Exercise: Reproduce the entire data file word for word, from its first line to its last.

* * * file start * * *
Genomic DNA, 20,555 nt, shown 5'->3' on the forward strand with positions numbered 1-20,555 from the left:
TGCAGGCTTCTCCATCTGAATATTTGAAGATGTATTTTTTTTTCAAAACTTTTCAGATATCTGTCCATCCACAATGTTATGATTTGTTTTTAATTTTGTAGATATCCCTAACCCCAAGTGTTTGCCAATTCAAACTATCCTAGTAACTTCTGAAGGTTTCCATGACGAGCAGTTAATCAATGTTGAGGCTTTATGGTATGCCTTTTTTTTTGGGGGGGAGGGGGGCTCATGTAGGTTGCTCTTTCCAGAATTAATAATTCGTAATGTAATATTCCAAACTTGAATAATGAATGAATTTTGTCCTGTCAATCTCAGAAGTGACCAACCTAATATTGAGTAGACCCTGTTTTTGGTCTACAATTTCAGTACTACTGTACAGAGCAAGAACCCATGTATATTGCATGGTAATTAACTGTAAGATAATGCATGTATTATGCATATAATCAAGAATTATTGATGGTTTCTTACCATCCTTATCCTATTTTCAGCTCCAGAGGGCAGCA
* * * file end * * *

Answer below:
Genomic DNA, 20,555 nt, shown 5'->3' on the forward strand with positions numbered 1-20,555 from the left:
TGCAGGCTTCTCCATCTGAATATTTGAAGATGTATTTTTTTTTCAAAACTTTTCAGATATCTGTCCATCCACAATGTTATGATTTGTTTTTAATTTTGTAGATATCCCTAACCCCAAGTGTTTGCCAATTCAAACTATCCTAGTAACTTCTGAAGGTTTCCATGACGAGCAGTTAATCAATGTTGAGGCTTTATGGTATGCCTTTTTTTTTGGGGGGGAGGGGGGCTCATGTAGGTTGCTCTTTCCAGAATTAATAATTCGTAATGTAATATTCCAAACTTGAATAATGAATGAATTTTGTCCTGTCAATCTCAGAAGTGACCAACCTAATATTGAGTAGACCCTGTTTTTGGTCTACAATTTCAGTACTACTGTACAGAGCAAGAACCCATGTATATTGCATGGTAATTAACTGTAAGATAATGCATGTATTATGCATATAATCAAGAATTATTGATGGTTTCTTACCATCCTTATCCTATTTTCAGCTCCAGAGGGCAGCA